Bringer can't deal damage (even if it's the Dahan thematically doing it -- relevant FAQ). This is a fast card. If Bringer could play this slow, it could be amazing to "clean up" after a Ravage, but as is, it won't do anything.
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  #34  
Old 12-22-2018, 02:42 PM
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That's not what Kalir's saying, I think.

Whether nightmare damage or not, it still accumulates over the turn, so a later power that does nightmare damage can let you frighten the softened-up towns and cities.

Also, a nightmare damage to an explorer pushes it, which does protect against a Ravage.
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  #35  
Old 12-22-2018, 03:15 PM
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Right. So you could target, say, a land with two Explorers, a City, and three Dahan, use Veil the Night's Hunt to chase out the small fry, and then follow up with Predatory Nightmares for the City's "destruction".

Unless that's not how it works, in which case it's still a good card for Bringer, just not as good as it could be.
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  #36  
Old 12-22-2018, 03:26 PM
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That's not what Kalir's saying, I think.

Whether nightmare damage or not, it still accumulates over the turn, so a later power that does nightmare damage can let you frighten the softened-up towns and cities.
Also not true; see this entry. Bringer isn't dealing "nightmare damage." No damage is dealt at all.
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  #37  
Old 12-22-2018, 05:07 PM
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Also not true; see this entry. Bringer isn't dealing "nightmare damage." No damage is dealt at all.
That's super weird given that the rules are extremely adamant that order never matters during power resolution.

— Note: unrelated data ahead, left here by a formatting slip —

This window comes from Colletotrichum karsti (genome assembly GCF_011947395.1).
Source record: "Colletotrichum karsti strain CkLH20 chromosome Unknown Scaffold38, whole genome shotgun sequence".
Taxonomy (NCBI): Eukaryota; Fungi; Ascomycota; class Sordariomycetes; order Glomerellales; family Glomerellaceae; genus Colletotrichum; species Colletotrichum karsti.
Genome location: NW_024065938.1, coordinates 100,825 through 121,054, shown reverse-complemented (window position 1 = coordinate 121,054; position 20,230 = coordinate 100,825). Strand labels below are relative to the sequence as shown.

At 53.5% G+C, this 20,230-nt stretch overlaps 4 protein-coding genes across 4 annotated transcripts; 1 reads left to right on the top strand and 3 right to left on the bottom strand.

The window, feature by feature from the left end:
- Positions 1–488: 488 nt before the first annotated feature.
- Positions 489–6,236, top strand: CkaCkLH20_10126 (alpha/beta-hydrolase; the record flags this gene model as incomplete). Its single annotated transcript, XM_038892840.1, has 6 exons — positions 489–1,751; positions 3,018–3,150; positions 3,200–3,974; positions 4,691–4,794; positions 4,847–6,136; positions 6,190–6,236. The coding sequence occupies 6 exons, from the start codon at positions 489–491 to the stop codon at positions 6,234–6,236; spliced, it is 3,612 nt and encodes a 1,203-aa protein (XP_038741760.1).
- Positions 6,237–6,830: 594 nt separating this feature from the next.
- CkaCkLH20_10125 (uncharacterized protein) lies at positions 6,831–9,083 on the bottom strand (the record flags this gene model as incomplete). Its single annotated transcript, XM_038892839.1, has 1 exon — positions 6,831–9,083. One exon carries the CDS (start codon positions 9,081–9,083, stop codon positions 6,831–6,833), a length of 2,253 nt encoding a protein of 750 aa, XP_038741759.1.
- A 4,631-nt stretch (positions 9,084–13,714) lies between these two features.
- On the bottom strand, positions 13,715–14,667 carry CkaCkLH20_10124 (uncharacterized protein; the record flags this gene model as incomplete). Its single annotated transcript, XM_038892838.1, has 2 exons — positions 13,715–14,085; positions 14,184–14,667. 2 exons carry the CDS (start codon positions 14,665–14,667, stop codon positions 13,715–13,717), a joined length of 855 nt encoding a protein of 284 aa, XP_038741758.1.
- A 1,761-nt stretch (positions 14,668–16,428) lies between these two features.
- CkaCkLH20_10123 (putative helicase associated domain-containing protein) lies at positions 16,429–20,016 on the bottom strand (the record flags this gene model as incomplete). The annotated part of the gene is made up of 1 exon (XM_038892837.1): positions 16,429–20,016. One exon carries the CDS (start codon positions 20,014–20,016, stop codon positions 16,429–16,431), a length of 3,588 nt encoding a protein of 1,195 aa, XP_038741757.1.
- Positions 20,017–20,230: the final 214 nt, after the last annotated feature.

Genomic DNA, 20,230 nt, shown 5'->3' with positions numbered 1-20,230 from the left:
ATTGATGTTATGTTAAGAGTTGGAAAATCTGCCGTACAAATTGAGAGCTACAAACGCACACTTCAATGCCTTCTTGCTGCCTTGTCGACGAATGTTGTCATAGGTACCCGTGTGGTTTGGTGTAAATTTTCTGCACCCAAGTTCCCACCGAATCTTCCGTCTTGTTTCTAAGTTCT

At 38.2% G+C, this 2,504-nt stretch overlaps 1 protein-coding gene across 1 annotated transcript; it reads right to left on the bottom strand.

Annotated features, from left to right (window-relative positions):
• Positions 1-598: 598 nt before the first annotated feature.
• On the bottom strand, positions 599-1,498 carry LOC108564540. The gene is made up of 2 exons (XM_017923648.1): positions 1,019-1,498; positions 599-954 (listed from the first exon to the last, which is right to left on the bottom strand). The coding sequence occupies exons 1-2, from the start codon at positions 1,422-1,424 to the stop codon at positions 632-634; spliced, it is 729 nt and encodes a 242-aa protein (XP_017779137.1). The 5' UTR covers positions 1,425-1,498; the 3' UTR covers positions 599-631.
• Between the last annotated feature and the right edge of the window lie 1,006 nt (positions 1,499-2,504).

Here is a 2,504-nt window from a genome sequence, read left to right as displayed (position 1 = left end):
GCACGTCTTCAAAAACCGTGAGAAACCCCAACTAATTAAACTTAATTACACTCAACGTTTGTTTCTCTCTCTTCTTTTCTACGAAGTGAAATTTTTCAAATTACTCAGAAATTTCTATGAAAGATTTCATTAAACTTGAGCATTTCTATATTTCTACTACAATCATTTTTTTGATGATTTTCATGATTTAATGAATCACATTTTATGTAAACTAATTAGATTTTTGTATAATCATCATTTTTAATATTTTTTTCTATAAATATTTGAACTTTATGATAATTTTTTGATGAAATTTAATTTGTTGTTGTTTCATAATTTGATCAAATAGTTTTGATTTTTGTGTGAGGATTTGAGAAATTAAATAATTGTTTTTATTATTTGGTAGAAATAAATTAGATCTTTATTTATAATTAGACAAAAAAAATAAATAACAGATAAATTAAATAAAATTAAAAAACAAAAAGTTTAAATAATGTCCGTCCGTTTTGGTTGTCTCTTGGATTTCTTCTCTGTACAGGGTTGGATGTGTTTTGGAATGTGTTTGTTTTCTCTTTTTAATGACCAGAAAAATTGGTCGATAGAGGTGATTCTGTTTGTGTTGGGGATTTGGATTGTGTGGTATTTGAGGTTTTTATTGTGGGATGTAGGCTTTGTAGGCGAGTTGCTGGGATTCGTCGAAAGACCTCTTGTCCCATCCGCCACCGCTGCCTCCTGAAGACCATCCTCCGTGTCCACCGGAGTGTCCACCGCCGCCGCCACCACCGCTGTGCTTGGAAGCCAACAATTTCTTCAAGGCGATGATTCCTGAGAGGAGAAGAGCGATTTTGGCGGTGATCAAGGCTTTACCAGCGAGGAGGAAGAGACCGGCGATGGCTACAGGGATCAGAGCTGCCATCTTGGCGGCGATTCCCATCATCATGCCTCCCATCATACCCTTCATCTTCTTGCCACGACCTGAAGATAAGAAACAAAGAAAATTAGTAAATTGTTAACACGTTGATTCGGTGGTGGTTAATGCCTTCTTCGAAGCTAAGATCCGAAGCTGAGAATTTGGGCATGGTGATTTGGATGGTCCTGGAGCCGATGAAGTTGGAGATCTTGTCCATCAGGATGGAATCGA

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  #38  
Old 12-22-2018, 05:18 PM
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I'm not sure what you mean. The order in which you play powers has always mattered, and resolution within the power is as normal even with this ruling.
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  #39  
Old 12-23-2018, 10:40 AM
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Ocean's Hungry Grasp is the first of our High complexity spirits, and a personal favorite for being another excellent mesh of gameplay and theme, as well as one that manages to outweigh their significant drawback (COASTS ONLY NO ITEMS FINAL etc.) with tremendous power and potential.

In a lot of cases, Push/Gather effects are an excellent way to neuter the threat that the Invaders pose, with the exception of Cities since those tend to require a more concentrated attack to bring down. However, you run the risk of piling up too many guys in one land when the Invaders start acting in that land. Ocean's Hungry Grasp provides a convenient way out by letting you just chuck them in the ocean WHERE THEY BELONG. This is especially strong for spirits who trade damage for shoves, like Bringer of Dreams and Nightmares.

While you can't really solo-defend the coasts, you are good enough at it that you can cut off the Invaders where they are ordinarily at their strongest, and the ability to throw Presence in literally any ocean on the board makes that much better, but man, than NRG income if you don't get fed tasty Invaders is HARSH. (Also I need to stop ragging on Lightning's income because apparently it's better than like half the base game's spirits.)



Like A Spread of Rampant Green, Ocean's Hungry Grasp has two potential routes it can take with further powers: intense Fear generation with Moon and Air, or structure smashing with Earth.

Unlike Green, the element distribution of your starting cards isn't quite as regular, and the weight of these effects favors the stronger power in my opinion, so oftentimes I just disregard getting Air on cards outright.

It certainly helps that Call of the Deeps is a VERY good card, and that you only need one Air to hit the second level of Pound Ships To Splinters Eat Boats. It's also your only initial method of hitting Inland enemies, however indirectly.



It's important to note that every single one of Ocean's powers can only target Coastal lands. Even if you extend your Presence with Growth, that only lets your 0 range powers hit Coastal lands rather than just the Ocean.

This means that while for most spirits, a Defend 4 with 2 fear for only 1 NRG is a really good choice, it's mostly just kinda necessary for Ocean. It does mean you can buy a bit of a reprieve if a coast is getting hit too hard provided there are some Dahan around to take the heat.



Ocean's Hungry Grasp doesn't really play nice with Dahan, though.

This is a very good card, specifically because it lets you outright drown enemies without using your innate, unlike every other card you're going to get from here on out.